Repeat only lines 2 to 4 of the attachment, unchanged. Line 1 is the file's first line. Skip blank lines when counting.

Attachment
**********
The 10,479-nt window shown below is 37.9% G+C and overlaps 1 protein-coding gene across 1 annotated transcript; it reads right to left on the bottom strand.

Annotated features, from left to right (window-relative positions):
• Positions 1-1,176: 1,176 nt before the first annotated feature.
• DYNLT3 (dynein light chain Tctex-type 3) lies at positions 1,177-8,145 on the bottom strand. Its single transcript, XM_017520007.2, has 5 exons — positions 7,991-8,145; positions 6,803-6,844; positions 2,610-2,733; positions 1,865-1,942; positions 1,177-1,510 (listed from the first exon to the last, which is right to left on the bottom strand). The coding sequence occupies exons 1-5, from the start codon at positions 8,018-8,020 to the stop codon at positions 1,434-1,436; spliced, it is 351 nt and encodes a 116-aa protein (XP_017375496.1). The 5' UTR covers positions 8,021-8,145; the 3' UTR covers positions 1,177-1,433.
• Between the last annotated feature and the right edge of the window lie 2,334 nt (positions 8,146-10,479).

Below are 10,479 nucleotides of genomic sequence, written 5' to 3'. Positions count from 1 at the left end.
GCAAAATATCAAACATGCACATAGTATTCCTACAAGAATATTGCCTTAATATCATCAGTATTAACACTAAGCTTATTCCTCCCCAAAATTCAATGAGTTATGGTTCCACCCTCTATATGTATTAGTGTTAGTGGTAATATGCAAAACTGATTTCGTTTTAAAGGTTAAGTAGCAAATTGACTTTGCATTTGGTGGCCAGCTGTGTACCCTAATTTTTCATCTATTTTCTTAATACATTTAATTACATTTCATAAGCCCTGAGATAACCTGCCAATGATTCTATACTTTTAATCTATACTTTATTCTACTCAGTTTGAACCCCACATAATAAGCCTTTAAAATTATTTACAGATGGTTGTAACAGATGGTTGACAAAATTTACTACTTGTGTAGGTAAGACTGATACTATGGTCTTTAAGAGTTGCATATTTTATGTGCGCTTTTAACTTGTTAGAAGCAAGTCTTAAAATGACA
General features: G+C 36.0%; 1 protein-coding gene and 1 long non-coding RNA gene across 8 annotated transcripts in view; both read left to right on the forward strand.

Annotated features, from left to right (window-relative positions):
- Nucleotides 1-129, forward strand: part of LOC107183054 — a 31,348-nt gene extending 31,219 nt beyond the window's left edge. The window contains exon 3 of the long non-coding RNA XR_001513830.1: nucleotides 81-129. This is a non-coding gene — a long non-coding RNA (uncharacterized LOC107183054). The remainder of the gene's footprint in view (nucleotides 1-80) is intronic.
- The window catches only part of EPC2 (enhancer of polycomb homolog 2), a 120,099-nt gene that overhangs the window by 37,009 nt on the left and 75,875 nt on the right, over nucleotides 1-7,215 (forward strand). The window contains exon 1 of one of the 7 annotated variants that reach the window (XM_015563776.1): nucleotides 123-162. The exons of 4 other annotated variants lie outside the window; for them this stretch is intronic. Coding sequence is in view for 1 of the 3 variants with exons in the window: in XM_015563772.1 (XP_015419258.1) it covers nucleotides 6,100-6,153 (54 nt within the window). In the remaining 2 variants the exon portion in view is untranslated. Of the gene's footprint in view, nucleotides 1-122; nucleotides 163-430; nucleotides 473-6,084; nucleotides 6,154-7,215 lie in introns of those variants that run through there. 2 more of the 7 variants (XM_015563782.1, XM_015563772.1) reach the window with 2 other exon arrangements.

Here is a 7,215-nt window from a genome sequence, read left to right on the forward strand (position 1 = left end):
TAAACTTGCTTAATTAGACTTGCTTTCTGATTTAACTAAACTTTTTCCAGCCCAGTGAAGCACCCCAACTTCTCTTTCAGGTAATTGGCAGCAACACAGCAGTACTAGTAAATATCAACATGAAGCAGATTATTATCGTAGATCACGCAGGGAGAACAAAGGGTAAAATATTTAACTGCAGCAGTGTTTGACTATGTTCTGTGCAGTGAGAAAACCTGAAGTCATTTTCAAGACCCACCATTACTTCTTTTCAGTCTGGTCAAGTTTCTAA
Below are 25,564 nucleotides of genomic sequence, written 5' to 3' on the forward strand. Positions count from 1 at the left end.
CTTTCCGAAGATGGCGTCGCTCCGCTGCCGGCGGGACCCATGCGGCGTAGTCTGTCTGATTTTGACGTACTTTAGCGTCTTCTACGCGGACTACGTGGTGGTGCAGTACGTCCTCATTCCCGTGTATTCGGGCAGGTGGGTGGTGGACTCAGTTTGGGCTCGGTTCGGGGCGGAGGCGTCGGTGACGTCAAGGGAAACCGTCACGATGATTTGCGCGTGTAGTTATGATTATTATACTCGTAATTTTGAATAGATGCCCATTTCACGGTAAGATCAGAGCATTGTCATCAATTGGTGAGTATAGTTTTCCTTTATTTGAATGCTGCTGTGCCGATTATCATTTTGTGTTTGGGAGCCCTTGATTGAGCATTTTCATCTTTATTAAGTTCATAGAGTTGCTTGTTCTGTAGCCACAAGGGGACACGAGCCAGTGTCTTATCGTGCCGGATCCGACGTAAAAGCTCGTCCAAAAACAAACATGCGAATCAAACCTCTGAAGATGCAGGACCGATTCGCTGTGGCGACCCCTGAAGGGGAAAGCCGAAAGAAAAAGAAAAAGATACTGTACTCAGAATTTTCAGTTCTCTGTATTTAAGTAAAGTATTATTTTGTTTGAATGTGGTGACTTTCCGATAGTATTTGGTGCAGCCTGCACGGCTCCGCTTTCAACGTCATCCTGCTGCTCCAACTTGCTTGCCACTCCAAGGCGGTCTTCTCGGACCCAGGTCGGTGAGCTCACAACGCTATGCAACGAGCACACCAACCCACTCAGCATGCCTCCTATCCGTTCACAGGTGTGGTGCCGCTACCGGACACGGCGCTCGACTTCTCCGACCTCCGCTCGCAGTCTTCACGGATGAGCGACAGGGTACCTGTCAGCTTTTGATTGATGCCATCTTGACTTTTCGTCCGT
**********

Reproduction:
Annotated features, from left to right (window-relative positions):
• Positions 1-1,176: 1,176 nt before the first annotated feature.
• DYNLT3 (dynein light chain Tctex-type 3) lies at positions 1,177-8,145 on the bottom strand. Its single transcript, XM_017520007.2, has 5 exons — positions 7,991-8,145; positions 6,803-6,844; positions 2,610-2,733; positions 1,865-1,942; positions 1,177-1,510 (listed from the first exon to the last, which is right to left on the bottom strand). The coding sequence occupies exons 1-5, from the start codon at positions 8,018-8,020 to the stop codon at positions 1,434-1,436; spliced, it is 351 nt and encodes a 116-aa protein (XP_017375496.1). The 5' UTR covers positions 8,021-8,145; the 3' UTR covers positions 1,177-1,433.